Melissa compares the About page to the gown a Hollywood actress wears on the “red carpet.” It’s the way to show off both your importance and your individuality at once, impressing people and engaging them at the same time. The About page is where you give people just enough information about you to want to know more.
In other words, you don’t want to give away the whole story on your About page—it’s their intro to all the excitement that awaits if they choose to work with you. For the reader, it should feel like they’ve met you in person, looked you in the eye and shaken your hand.
So how do you convey that feeling in words?
Think About How You Serve the World
Rather than begin by talking about what you do, begin your About page with a line or two about why you do it. This should be the element that guides you through the writing process for your About page. If you get stuck or are wondering if you are including the right kinds of details, ask yourself if what you’ve written paints a picture of the world/society/lifestyle/change that you are trying to build with what you do.
Hear more of Melissa's tips on how to make your About page shine. Listen to the full interview here.
Make Your Credentials Fun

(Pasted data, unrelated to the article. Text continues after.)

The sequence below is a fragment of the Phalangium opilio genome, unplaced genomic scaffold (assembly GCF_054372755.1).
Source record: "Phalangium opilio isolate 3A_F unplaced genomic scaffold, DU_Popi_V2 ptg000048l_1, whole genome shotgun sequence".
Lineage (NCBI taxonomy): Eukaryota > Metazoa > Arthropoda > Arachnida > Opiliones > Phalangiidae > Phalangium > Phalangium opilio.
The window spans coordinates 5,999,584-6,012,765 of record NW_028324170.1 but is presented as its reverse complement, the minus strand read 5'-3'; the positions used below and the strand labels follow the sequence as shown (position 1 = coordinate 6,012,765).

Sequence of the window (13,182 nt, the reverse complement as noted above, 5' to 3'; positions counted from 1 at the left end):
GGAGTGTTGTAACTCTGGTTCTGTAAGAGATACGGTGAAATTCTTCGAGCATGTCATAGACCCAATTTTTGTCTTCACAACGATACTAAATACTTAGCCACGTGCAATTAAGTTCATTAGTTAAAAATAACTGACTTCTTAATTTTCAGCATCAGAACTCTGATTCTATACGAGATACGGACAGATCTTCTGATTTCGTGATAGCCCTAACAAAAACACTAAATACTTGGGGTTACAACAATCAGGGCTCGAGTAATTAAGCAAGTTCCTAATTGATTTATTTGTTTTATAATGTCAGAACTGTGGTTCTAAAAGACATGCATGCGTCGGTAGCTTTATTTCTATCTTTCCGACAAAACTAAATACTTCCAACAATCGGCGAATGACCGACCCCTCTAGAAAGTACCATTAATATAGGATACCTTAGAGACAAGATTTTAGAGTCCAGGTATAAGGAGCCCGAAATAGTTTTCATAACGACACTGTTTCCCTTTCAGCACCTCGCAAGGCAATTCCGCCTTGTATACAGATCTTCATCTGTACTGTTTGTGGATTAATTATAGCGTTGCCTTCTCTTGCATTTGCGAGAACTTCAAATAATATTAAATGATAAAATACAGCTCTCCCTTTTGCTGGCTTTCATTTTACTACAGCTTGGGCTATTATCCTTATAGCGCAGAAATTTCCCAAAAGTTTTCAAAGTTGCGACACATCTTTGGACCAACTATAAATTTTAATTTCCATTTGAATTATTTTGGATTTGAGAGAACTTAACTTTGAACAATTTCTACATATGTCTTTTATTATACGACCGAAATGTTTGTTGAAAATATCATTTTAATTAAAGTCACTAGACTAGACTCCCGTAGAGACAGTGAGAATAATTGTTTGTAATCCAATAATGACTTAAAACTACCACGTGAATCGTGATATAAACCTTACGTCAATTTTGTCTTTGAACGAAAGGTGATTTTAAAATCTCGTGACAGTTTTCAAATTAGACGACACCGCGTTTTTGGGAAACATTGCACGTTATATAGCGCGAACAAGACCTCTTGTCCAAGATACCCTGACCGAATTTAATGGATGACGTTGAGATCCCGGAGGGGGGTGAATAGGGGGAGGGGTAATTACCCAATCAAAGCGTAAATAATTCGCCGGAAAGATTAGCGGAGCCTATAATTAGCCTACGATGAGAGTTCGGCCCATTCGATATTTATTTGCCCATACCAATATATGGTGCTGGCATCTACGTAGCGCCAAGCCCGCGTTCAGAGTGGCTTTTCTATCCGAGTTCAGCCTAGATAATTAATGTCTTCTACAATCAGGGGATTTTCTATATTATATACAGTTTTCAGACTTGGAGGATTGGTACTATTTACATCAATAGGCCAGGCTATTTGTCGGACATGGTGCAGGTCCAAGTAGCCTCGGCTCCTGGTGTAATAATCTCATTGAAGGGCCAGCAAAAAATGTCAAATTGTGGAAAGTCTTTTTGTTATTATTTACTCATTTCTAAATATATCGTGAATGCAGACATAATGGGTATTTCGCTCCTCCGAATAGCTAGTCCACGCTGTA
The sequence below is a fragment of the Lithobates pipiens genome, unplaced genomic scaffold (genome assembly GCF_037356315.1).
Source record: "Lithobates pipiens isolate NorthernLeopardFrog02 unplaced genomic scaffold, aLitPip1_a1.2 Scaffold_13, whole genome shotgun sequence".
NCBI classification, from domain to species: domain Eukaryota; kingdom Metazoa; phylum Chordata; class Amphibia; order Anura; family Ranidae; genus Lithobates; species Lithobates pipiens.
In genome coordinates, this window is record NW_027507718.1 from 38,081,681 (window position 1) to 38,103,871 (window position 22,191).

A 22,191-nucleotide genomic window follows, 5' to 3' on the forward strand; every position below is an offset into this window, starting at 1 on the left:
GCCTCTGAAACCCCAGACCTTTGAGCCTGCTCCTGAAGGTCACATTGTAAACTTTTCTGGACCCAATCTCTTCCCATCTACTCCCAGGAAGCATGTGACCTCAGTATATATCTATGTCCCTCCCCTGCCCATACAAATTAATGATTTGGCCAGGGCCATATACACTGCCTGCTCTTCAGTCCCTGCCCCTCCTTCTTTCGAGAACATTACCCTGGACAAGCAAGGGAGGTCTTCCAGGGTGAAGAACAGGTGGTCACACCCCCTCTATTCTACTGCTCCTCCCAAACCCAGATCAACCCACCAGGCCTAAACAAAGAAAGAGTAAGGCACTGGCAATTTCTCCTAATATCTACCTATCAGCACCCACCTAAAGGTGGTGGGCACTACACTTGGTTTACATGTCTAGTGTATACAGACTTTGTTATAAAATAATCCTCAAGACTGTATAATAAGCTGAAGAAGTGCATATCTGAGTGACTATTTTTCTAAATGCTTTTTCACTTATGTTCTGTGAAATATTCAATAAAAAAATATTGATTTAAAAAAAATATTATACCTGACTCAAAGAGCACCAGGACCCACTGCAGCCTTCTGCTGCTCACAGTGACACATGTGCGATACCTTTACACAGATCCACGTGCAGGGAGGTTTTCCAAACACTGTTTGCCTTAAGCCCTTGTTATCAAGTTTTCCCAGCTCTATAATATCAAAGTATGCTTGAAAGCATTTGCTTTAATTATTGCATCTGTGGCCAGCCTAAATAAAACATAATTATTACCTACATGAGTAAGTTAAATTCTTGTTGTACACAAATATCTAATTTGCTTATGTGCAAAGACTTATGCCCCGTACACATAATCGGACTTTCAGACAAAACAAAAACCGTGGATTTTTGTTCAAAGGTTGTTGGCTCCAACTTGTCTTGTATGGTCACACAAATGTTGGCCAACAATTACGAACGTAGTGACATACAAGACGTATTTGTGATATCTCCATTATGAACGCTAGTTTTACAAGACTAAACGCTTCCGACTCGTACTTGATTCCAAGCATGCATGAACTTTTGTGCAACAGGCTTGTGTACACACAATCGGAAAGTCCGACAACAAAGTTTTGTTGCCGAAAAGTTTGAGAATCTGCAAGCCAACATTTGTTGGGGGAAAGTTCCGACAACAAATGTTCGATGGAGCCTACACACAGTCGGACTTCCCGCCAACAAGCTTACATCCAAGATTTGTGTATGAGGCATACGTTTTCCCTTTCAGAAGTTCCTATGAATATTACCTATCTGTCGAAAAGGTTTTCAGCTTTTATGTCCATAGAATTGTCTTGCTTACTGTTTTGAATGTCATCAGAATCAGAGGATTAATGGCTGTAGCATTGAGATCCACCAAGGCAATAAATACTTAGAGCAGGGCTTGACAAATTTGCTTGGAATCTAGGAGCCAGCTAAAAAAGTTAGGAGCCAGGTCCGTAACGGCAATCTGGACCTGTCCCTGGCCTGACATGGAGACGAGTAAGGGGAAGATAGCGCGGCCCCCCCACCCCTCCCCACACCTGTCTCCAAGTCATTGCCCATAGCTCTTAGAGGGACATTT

It’s important to list the things that give your business credibility—an advanced degree, an impressive title or certification, a number of years in your field or successful working relationships with noteworthy people. But rather than just list them, Melissa advises having fun with them! Try translating your credentials into an analogy that helps your audience understand what that kind of cred means in your industry. (“I attended the Harvard of health coaching schools” is a good example.)
By listing your credentials this way, you can use your bragging rights to gain your readers’ trust and build engagement.
Get Melissa's Guide: "Craft A Crazy-Impressive About Page"
Show Your Non-Professional Side
Would it surprise you to learn that the part of your About page that really sells you is the part where you talk about something besides work? This, Melissa says, is what really seals the emotional connection with people and allows them to get to know you on a more personal level. Not only that, but this section is what sets you apart from your competition. Nobody else has the same story, the same style, the same lovable quirks and personal motivations that you have.